#2: Helping Billions of Low Skilled Workers Ft. Vize Co-Founders Bryce Watson and Julian Alvarez

Hello! I’m Julian and I’m a Gen Z entrepreneur, software engineer, and podcaster. I am the fusion of an ambitious entrepreneur, a tech whiz, a futurist, a productivity aficionado, and a self-improvement junkie.
I am currently a Software Engineer at Facebook and the Co-Founder & CTO at a startup named Vize. Previously, I have interned with Facebook, LinkedIn, and Goldman Sachs. Learn about me at www.julianalvarez.me

In this special episode, Bryce Watson joins Julian Alvarez, your host, to talk about their entrepreneurial journey and their startup Vize (short for Incentivizing Good). 

Vize’s mission is to help billions of low skilled workers find a job that they love and empower them with the skills they need to advance in their professional lives. Vize launched its pilot in Tijuana, Mexico, where the current goal is to improve working conditions for factory workers in Tijuana. These factory workers are often overworked, made to work in unsafe and unsanitary working conditions, don’t feel respected by their employers, and are sometimes made false promises prior to their employment that are never fulfilled once they start working. Vize aims to improve working conditions by allowing workers to anonymously write reviews about their work experiences so that the transparency of working conditions can help workers make better-informed decisions bout where to work and hold factories accountable for treating their workers better.

Bryce Watson is a Co-Founder and the CEO at Vize. He has a Masters in Economics and International Development from Texas A&M University and has over 5 years of experience working in international development.

Julian Alvarez is a Co-Founder and the CTO at Vize. He is the host of this podcast and will start working as a Software Engineer at Facebook in June 2021. Previously, Julian has interned as a Software Engineer at Facebook, LinkedIn, and Goldman Sachs.

Learn more about Vizehttps://www.vize.mx/acerca-de-nosotros
Bryce’s LinkedInhttps://www.linkedin.com/in/bryce-watson/

TRANSCRIPT

Julian Alvarez: Hello, Universe. Welcome back for the second episode of the Inventing the Future podcast. I’m your host, Julian. This is actually going to be a very fun episode because I have a very special guest with me, Mr. Bryce Watson. And Bryce is the CEO of my startup and a dear friend. So, Bryce, welcome aboard. I’m thrilled and grateful to have you as my first guest.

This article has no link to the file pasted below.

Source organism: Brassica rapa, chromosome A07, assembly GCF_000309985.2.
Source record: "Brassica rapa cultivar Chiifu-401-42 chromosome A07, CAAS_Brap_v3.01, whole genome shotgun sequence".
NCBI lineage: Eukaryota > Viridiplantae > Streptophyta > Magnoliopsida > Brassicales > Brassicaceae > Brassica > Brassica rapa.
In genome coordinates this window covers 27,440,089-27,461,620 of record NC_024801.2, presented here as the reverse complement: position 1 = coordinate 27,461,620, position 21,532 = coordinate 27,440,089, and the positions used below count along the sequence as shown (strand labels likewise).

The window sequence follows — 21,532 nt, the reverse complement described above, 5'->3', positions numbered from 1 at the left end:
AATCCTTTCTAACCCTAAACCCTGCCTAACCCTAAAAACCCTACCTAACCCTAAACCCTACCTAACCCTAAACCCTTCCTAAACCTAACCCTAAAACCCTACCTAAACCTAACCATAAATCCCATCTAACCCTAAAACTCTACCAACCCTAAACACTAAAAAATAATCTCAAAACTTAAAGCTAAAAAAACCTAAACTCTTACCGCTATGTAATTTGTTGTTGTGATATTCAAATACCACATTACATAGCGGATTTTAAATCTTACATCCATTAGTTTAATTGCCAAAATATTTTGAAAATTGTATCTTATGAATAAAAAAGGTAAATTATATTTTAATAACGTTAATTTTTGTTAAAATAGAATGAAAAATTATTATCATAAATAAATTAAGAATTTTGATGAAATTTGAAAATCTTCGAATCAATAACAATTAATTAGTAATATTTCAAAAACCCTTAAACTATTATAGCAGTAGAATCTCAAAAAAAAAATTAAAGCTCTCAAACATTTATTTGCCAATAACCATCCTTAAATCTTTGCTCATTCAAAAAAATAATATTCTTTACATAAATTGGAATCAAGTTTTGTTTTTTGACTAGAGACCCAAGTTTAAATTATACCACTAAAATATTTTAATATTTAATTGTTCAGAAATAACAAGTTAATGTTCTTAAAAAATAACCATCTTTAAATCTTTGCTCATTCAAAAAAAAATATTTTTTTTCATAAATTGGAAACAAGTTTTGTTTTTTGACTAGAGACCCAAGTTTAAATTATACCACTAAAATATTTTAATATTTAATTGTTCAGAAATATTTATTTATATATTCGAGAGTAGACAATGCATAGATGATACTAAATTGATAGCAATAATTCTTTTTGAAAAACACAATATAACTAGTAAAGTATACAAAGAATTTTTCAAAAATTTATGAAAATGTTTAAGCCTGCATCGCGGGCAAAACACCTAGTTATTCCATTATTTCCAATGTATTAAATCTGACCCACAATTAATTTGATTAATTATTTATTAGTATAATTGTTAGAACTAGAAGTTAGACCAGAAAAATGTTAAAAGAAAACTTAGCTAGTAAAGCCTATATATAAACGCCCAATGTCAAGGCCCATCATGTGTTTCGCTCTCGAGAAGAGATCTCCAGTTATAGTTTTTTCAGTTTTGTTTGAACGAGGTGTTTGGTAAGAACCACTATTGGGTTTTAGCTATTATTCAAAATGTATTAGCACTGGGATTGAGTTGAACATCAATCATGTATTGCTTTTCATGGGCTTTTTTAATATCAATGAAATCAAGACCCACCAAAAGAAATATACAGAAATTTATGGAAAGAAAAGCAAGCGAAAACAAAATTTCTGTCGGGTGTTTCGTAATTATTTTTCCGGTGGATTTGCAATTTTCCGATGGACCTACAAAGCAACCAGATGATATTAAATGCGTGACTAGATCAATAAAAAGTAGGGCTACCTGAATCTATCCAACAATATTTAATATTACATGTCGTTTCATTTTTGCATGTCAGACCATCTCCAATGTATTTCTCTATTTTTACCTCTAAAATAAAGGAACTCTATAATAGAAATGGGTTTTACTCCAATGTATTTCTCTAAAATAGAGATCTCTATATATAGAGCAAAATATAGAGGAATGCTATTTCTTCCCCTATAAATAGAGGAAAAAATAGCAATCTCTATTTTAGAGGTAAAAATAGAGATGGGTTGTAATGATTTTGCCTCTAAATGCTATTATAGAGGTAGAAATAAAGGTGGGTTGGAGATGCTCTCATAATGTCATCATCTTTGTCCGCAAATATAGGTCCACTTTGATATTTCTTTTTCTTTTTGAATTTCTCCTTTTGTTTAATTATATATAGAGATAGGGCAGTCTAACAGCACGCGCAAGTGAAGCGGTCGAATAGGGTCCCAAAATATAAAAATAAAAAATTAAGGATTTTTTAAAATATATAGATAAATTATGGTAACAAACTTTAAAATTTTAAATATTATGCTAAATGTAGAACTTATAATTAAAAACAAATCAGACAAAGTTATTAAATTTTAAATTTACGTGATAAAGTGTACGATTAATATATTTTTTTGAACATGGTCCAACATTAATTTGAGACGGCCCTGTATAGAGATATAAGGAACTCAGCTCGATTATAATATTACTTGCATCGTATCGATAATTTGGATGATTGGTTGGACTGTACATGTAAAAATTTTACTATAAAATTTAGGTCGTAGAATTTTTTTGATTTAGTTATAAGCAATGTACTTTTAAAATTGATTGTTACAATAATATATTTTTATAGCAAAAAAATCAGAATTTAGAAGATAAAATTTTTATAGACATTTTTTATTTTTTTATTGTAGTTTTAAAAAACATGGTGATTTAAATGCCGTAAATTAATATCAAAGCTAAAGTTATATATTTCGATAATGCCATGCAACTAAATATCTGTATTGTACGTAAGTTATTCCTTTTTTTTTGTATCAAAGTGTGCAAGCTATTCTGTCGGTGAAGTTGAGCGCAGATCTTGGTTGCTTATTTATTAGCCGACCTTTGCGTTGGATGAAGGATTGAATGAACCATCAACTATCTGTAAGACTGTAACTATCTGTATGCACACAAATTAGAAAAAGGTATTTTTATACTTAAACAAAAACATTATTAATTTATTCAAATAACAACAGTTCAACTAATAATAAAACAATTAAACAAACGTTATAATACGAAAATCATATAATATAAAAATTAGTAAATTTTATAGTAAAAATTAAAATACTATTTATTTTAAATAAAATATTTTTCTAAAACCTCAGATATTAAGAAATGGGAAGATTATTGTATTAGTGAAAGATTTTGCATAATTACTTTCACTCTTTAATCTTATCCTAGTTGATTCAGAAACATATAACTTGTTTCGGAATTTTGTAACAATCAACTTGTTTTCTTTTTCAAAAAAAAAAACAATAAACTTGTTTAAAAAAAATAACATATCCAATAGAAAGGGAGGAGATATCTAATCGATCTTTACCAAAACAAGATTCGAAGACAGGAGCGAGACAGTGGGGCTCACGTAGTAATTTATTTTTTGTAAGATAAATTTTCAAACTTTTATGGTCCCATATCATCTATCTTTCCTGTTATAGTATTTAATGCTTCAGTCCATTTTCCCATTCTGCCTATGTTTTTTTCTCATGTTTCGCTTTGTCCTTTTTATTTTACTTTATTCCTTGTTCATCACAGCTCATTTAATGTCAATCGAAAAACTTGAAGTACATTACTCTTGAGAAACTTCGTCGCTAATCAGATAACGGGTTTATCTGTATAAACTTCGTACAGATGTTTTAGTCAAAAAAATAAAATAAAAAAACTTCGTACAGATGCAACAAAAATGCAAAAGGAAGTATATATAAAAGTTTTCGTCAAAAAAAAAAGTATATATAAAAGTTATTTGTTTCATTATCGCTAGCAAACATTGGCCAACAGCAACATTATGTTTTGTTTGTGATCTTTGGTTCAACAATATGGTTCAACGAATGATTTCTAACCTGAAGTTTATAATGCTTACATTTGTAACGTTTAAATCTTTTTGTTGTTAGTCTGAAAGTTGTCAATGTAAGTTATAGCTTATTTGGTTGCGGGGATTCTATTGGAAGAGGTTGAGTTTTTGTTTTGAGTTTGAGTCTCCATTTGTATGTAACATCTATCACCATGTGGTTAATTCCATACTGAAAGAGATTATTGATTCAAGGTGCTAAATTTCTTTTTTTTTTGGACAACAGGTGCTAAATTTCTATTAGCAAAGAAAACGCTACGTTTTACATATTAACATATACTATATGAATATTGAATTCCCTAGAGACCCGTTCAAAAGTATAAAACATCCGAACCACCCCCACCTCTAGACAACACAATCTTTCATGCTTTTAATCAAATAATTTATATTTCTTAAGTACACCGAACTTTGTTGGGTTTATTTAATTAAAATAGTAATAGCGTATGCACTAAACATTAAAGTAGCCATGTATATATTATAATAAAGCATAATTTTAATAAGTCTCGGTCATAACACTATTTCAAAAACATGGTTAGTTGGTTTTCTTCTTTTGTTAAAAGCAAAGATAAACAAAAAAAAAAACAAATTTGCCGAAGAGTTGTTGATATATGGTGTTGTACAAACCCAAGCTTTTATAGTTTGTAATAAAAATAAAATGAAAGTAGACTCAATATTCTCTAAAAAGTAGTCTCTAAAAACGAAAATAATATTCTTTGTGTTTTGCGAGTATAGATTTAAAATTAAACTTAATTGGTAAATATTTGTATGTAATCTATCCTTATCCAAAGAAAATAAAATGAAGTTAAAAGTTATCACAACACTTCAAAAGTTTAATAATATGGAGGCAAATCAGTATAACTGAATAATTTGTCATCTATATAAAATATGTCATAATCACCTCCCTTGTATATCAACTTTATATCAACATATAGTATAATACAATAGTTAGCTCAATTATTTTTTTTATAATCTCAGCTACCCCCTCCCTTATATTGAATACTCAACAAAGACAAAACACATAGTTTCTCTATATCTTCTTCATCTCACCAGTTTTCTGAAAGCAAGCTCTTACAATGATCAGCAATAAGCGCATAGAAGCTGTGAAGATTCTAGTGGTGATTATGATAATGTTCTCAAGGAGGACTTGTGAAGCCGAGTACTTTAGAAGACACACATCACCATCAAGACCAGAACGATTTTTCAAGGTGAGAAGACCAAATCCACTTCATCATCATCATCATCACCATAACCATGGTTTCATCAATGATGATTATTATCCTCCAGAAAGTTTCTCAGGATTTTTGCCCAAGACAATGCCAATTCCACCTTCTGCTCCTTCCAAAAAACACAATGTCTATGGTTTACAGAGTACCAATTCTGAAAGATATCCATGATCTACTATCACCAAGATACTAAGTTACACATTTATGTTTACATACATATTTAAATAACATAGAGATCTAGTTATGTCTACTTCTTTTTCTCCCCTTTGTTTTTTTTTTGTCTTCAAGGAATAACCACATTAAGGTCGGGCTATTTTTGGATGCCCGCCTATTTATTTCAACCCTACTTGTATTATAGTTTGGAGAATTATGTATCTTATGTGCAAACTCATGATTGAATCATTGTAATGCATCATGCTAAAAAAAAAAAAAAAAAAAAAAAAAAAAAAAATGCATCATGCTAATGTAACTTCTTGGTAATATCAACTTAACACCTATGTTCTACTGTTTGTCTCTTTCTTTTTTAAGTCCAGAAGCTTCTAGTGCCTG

Bryce Watson: Thank you. I’m honored. I listened to the first episode and absolutely loved it, so, I’m excited to get into it.

Julian: Amazing. We’re only going upward and onward from here. So, happy you’re on board, the rocket ship. So, yeah, I had the privilege of meeting Bryce when we were at our university, Texas A&M. I met Bryce while he was in the process of looking for engineers that we’re interested in working on this crazy idea that would help low skilled workers in developing countries. But we’ll talk more about this idea named, the Vize, in a bit. So, this episode is going to be a little different because I want to start by talking about my entrepreneurial journey. But I felt it would be very appropriate to have Bryce along with me as my first guest. So, we can both kind of tell our story with Vize together and you guys can learn more about what we’ve been up to. So, I’ll start off with a very quick intro so you get to know a little bit more about both of us. So, Bryce is the co-founder and the CEO of Vize. Vize is short for incentivizing good. You’ll see why that makes sense in a bit. And Bryce currently works at Chemonics, where he has had five years of experience working in international development. He’s worked on development projects in China, Guatemala, Nigeria, Iraq and many more. So, Bryce is very focused on social development, and that’s why social entrepreneurship is something that really appeals to him. For myself, maybe you guys know a little bit about me, but as a brief bio, I’m an engineer, a software engineer, a podcaster, and most importantly, a lifelong learner. That’s why we’re all here. I am the co-founder as well at Vize and the CTO. I recently graduated from Texas A&M University with a degree in computer science. And in June of this year, 2021, I’ll start working with Facebook as a software engineer and I’ll join Bryce in the double life of balancing work and a startup.